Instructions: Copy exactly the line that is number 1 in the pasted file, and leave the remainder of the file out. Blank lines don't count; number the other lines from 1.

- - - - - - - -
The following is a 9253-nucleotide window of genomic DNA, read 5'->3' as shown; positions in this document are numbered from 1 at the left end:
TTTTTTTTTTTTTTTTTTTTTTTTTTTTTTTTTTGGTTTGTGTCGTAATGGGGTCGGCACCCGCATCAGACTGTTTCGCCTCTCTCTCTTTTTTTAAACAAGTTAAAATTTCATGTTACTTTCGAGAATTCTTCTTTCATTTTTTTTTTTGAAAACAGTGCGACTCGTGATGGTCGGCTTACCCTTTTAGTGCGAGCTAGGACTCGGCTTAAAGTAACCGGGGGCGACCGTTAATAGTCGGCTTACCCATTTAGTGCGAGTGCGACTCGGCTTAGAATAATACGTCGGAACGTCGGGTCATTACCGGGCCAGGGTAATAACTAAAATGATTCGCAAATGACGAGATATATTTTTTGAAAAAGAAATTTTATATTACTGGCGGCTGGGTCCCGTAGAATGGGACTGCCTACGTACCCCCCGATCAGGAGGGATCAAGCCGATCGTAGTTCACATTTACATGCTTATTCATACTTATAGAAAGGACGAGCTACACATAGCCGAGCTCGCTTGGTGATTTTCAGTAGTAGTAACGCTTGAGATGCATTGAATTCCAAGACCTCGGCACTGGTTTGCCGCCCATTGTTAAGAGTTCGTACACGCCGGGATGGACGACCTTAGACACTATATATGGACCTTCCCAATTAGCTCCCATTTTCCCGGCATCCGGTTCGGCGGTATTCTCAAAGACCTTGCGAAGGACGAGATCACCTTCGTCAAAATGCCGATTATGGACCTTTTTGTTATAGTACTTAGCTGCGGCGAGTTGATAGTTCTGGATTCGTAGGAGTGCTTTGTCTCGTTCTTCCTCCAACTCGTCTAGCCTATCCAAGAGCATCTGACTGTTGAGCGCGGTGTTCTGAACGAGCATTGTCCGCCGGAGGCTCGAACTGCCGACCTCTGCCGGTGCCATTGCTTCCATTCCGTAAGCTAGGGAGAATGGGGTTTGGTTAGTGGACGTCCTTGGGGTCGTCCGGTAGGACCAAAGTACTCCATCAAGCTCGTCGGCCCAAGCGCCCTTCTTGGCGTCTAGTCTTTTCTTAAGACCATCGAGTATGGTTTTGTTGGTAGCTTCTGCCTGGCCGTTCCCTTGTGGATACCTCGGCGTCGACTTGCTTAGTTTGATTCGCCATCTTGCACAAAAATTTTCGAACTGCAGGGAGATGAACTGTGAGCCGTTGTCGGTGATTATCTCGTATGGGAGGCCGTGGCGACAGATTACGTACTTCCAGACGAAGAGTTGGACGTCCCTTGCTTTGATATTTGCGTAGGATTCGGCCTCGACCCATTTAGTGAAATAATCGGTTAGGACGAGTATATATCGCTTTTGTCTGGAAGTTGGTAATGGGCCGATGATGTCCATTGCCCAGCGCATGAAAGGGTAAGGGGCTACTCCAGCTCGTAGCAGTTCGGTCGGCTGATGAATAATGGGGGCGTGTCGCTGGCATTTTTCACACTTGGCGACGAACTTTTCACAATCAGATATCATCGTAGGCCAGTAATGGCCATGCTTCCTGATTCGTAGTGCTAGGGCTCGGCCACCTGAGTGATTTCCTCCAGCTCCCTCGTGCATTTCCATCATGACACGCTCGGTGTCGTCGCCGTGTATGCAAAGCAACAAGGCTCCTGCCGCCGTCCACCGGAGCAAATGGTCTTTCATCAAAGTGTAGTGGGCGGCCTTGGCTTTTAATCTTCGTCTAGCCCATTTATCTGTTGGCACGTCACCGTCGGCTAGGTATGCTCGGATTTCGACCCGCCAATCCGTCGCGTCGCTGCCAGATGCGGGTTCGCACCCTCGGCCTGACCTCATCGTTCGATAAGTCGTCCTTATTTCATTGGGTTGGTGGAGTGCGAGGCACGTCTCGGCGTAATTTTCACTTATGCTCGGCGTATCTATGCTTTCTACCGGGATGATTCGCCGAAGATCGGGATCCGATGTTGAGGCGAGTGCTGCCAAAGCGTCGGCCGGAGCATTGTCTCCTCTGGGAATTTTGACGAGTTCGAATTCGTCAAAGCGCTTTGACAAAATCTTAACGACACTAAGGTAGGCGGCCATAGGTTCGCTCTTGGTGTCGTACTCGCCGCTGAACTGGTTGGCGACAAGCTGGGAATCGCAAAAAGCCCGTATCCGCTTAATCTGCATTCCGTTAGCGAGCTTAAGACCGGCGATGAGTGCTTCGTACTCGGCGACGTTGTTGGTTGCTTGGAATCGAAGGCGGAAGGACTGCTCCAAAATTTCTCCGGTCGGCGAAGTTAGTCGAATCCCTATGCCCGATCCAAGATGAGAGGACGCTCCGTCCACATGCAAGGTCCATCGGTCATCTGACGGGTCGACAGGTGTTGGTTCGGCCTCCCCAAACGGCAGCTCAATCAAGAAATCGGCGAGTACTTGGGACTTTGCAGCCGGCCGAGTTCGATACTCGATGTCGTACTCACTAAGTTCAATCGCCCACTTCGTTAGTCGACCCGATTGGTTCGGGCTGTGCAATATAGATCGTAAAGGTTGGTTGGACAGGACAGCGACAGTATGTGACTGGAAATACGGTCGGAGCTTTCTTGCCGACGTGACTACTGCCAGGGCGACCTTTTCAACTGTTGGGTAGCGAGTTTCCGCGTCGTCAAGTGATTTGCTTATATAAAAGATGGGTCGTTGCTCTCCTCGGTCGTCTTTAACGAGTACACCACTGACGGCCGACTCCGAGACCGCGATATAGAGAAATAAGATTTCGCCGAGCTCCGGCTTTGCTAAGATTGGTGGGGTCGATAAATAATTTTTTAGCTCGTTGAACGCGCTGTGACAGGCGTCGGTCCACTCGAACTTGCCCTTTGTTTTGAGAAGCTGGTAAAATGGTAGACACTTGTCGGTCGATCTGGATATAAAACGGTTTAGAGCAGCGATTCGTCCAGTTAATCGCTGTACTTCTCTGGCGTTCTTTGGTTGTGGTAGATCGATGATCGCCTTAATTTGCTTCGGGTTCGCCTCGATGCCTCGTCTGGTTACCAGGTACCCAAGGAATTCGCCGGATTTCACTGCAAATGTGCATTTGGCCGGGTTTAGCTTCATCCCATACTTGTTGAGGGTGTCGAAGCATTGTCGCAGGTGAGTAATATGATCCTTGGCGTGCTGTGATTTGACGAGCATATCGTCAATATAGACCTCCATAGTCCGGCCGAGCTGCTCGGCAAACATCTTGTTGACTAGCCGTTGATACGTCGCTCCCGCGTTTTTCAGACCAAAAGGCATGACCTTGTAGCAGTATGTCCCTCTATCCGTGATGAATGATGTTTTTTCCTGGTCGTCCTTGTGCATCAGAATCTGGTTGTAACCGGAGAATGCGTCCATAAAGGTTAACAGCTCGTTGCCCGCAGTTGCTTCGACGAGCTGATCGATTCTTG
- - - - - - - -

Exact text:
The following is a 9253-nucleotide window of genomic DNA, read 5'->3' as shown; positions in this document are numbered from 1 at the left end: